Advice: How do we recognise our own internalised values? We study our own behaviour, we realise our own internalised thoughts that are clouding healthier judgements. For example, maybe certain women subconsciously support gender roles that implicate women must be the perfect housewife, whatever that means. Open up this discussion and debate, other than understanding why you or other women feel this way, create the dialogue needed for there to be recognition of our own faults that can therefore lead to progress.

undefined

Image credits: ggscenedits

Lesson #3: Recognize when someone is not happy for you, but jealous. How to spot the evil eye?

This is where things get a little complicated, we've already tackled jealousy and its roots. But what do you do about it? How do you recognise it? Have you ever been really excited to share some good news with a group of friends, overshared very enthusiastically and gotten a very shady reaction in response? That girl, or girls, that just can't even fake being happy for you but instead makes you instantly regret sharing your news. The side-eye roll, the dismissal of the conversation or the complete ignoring. Yeah, we've been there too and it sucks, to be honest.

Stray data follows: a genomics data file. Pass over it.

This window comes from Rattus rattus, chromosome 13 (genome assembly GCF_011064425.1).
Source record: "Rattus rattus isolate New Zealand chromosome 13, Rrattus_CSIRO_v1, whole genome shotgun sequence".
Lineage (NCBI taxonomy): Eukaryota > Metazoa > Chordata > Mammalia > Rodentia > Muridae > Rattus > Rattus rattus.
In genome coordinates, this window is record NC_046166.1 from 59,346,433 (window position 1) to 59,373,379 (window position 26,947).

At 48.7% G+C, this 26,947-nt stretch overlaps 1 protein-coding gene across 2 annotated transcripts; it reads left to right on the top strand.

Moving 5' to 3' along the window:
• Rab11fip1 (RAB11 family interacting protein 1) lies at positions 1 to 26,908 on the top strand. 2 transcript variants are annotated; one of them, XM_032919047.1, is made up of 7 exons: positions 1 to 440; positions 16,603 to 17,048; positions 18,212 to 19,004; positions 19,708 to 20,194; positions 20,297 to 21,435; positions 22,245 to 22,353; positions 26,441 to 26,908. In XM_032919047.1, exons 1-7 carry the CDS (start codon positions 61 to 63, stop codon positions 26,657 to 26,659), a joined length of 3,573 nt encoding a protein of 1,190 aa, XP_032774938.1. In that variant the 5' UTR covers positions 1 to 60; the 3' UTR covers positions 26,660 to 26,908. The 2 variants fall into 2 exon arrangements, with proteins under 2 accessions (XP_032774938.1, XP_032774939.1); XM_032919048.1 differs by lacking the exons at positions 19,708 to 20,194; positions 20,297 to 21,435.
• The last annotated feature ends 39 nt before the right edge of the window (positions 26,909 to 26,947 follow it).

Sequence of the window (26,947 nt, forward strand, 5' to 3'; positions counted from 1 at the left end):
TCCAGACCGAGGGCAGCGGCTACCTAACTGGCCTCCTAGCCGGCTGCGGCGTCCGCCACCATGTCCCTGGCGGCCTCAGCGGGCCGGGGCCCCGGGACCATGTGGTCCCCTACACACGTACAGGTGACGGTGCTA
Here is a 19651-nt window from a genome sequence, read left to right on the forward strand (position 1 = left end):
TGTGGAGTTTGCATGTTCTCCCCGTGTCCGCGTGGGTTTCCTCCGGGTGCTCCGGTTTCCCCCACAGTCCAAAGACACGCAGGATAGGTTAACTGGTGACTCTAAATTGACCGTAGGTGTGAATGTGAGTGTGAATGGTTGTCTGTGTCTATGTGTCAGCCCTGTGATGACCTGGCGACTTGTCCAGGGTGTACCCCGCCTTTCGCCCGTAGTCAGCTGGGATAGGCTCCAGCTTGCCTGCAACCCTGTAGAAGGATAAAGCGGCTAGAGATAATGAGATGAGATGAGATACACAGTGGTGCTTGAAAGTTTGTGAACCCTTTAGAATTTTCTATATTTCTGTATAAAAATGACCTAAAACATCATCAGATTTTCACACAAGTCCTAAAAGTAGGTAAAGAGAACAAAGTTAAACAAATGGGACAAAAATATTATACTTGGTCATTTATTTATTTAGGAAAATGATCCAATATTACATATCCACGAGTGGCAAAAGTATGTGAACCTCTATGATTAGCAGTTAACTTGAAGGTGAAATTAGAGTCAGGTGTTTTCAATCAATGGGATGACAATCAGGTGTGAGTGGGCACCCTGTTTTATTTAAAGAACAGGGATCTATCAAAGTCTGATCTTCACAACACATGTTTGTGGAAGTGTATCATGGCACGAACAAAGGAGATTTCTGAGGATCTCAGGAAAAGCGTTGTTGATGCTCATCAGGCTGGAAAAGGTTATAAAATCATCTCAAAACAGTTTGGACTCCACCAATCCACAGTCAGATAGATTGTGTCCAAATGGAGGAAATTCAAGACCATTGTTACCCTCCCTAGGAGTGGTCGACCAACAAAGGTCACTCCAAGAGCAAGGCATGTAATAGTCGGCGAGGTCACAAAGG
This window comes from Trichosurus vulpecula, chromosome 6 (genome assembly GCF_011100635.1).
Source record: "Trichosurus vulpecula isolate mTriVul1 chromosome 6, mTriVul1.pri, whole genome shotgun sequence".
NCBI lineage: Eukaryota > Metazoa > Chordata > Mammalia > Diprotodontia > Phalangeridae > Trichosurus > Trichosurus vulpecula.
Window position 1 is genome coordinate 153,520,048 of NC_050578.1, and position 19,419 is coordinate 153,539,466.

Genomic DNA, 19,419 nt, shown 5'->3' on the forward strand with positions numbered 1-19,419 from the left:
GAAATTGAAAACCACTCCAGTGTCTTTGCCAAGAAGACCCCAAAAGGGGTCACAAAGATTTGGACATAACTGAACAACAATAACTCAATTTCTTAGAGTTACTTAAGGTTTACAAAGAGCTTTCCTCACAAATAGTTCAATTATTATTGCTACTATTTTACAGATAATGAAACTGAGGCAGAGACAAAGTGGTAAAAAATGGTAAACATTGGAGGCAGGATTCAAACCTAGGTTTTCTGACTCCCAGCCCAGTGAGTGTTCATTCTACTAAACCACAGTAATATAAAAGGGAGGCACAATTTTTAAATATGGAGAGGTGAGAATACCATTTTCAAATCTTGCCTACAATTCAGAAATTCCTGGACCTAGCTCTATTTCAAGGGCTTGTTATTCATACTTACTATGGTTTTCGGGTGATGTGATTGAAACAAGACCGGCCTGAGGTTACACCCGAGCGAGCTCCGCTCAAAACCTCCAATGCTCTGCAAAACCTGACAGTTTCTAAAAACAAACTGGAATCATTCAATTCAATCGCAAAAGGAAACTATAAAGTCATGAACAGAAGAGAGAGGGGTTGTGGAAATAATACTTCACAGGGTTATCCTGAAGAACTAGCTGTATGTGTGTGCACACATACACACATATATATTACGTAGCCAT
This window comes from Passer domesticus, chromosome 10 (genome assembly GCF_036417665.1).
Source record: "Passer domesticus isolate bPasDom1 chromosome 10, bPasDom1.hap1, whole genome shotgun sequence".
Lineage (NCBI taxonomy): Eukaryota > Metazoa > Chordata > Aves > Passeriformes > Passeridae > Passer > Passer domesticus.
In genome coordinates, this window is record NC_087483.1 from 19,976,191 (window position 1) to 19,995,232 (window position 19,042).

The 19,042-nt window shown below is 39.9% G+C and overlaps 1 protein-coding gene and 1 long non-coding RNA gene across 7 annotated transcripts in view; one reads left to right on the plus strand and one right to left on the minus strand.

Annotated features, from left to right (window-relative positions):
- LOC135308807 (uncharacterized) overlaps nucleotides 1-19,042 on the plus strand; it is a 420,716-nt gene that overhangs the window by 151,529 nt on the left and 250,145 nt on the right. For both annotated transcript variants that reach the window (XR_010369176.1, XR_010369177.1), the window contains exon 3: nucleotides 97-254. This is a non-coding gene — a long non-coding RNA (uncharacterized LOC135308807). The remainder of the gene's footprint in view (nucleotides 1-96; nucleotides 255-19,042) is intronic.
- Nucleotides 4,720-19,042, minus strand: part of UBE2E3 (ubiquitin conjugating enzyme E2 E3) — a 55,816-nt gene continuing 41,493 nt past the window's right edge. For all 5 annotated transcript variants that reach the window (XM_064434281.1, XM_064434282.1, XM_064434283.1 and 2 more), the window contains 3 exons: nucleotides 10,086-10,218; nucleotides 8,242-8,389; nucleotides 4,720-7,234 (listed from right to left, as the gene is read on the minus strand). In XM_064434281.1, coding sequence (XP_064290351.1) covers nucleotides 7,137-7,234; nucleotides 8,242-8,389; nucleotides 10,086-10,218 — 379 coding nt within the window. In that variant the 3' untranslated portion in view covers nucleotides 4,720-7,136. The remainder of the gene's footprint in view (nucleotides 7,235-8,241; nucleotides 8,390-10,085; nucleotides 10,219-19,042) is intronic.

You don't really understand what their problem is, well we do, their problem isn't with you, it's with themselves, sweetie. They hate to see other people succeed when they themselves are being held back by their own backwards thinking and toxic femininity. 

Advice: There's only one thing to do in this situation, ignore them and walk away. Oh, and don't even think about sharing anything personal with them again. They've made it clear that they have their own toxic tendencies, and are not supportive which means they're not an ally or friend to know your business, life goals or news.